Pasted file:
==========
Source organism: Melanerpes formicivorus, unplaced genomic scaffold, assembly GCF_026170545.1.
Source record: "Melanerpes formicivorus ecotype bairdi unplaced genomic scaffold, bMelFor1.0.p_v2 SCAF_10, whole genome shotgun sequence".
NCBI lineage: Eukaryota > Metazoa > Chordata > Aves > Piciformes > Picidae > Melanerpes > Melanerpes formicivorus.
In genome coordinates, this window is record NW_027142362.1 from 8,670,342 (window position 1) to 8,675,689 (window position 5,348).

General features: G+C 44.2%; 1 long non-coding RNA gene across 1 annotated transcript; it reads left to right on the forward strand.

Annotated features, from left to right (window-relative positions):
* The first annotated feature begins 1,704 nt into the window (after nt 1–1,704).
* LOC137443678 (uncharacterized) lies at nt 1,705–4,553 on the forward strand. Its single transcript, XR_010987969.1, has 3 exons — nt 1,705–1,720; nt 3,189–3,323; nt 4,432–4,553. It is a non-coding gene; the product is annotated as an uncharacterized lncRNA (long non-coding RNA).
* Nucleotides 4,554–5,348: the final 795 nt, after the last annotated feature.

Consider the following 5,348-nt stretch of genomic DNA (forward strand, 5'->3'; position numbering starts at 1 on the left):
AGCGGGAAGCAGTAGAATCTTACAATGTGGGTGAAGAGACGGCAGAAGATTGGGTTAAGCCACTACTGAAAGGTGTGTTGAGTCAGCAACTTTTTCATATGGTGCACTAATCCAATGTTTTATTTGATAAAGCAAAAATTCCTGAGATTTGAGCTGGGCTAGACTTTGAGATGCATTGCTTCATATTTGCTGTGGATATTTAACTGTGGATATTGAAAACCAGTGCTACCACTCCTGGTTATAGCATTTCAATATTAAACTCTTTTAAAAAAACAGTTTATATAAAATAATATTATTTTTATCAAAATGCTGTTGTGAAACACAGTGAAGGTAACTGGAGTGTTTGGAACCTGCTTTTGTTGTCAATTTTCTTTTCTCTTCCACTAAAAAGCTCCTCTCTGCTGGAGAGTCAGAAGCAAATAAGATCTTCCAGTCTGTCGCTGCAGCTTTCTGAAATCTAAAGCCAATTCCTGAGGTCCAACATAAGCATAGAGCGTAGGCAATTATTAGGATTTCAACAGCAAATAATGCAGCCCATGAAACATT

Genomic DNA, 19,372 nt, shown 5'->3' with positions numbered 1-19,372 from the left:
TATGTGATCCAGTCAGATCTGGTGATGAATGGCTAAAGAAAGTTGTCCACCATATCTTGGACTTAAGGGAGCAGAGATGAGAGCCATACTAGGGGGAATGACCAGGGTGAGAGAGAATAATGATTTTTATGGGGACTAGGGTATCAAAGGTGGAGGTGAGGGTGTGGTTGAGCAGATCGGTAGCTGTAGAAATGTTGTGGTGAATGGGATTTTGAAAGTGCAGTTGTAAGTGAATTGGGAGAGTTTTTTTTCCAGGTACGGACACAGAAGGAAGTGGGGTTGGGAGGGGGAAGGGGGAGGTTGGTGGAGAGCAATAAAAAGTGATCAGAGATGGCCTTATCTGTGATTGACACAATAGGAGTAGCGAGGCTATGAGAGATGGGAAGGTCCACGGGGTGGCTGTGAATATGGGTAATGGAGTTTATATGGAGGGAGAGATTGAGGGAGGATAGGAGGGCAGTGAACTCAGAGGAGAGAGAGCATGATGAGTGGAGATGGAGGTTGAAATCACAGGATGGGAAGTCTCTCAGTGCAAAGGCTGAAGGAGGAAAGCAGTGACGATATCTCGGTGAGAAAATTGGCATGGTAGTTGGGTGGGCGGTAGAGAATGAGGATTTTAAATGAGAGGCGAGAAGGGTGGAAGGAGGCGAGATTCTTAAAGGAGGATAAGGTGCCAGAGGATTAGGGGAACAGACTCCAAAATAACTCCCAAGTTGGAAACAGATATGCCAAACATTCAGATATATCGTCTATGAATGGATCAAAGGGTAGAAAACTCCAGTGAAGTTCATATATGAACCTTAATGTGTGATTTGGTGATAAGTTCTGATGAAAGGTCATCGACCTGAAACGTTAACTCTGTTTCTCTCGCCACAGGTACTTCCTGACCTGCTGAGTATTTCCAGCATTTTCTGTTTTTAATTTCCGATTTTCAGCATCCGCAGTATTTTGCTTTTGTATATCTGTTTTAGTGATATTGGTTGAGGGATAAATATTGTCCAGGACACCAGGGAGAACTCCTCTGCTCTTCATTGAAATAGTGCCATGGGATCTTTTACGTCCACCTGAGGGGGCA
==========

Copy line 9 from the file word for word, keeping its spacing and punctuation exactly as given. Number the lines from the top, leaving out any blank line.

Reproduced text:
* Nucleotides 4,554–5,348: the final 795 nt, after the last annotated feature.